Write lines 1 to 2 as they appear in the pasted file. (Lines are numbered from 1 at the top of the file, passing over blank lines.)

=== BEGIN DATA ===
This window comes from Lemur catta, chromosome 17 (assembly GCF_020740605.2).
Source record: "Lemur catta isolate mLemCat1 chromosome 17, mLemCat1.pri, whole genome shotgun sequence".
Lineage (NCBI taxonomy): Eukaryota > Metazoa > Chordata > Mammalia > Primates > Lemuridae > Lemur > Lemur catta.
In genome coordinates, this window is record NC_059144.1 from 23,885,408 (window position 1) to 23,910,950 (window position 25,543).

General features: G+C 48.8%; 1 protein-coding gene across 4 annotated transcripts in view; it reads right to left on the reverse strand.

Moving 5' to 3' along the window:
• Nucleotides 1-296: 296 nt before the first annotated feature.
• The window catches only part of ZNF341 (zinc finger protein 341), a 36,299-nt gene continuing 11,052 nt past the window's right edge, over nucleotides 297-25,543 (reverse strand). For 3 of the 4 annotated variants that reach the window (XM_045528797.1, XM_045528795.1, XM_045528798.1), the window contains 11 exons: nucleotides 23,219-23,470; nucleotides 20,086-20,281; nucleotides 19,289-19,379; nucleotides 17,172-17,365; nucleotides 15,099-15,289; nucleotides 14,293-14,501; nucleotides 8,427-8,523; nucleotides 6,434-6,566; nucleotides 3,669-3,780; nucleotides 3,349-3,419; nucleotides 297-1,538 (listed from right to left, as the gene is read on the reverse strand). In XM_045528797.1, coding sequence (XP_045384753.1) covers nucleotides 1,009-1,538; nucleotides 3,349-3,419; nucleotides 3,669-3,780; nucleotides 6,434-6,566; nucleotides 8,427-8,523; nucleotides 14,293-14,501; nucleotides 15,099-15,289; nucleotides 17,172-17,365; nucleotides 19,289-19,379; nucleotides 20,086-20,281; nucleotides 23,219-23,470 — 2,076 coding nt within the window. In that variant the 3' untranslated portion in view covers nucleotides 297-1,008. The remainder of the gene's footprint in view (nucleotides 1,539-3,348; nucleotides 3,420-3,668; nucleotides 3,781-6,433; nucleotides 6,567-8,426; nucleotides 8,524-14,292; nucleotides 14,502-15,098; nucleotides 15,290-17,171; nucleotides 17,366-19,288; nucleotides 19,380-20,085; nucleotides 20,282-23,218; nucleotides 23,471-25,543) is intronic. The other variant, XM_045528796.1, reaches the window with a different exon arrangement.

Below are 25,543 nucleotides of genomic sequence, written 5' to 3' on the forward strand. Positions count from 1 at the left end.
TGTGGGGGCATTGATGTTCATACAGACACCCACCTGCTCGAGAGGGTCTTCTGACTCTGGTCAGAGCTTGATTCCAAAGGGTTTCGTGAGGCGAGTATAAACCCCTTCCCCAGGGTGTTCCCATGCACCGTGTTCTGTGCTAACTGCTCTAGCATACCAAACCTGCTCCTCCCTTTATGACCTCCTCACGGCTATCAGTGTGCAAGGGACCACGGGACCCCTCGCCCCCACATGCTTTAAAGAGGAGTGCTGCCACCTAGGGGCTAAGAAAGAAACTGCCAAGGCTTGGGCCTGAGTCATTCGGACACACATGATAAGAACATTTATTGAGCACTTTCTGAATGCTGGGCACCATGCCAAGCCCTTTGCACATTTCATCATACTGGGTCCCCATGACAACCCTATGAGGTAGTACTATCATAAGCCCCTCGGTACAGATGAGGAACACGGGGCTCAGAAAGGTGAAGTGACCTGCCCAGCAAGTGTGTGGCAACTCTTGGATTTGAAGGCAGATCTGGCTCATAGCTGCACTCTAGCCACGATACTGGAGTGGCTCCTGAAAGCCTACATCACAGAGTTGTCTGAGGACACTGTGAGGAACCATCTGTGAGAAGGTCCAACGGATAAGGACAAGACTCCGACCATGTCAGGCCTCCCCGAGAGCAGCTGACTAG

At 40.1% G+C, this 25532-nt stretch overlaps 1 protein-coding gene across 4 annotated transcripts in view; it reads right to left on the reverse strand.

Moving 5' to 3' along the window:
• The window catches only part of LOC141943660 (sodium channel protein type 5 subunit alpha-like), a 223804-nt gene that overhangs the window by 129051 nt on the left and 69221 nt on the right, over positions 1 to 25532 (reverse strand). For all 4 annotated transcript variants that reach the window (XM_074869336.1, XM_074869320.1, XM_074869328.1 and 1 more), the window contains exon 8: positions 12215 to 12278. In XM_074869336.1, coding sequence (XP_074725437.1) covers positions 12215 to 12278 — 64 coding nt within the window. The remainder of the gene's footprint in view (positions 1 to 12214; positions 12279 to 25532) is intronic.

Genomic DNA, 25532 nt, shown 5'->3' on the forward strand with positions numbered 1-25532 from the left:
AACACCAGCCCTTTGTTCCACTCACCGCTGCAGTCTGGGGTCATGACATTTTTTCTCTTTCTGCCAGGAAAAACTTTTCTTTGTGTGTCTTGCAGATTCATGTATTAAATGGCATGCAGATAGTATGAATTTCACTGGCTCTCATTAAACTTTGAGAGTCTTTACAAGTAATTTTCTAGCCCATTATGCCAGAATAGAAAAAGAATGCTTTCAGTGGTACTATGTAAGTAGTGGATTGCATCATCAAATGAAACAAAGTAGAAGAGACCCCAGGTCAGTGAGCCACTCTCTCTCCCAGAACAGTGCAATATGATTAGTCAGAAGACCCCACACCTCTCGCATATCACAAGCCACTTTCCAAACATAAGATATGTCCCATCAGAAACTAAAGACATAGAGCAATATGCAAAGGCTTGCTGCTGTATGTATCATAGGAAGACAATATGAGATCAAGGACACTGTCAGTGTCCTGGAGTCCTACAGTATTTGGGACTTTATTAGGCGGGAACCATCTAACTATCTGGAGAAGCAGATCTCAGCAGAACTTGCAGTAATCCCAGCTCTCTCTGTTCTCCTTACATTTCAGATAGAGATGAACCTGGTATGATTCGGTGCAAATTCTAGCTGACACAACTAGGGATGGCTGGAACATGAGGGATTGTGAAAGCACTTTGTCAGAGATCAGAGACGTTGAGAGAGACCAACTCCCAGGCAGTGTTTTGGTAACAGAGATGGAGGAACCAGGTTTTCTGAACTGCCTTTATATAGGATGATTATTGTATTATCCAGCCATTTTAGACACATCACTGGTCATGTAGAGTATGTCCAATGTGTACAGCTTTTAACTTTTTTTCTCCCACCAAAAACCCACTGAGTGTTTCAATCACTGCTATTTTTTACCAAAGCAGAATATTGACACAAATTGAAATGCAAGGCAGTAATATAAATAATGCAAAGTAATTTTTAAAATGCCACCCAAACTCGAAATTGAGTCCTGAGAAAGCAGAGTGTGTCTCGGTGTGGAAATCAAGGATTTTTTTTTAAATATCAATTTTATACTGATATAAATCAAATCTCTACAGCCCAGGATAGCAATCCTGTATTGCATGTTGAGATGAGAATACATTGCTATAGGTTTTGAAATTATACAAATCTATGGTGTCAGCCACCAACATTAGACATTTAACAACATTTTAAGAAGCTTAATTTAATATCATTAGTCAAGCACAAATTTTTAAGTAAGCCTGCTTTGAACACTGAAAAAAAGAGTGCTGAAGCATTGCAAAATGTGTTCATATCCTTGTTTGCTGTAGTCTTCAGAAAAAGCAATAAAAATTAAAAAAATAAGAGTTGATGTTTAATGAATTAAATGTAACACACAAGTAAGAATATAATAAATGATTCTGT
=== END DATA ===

This window comes from Lemur catta, chromosome 17 (assembly GCF_020740605.2).
Source record: "Lemur catta isolate mLemCat1 chromosome 17, mLemCat1.pri, whole genome shotgun sequence".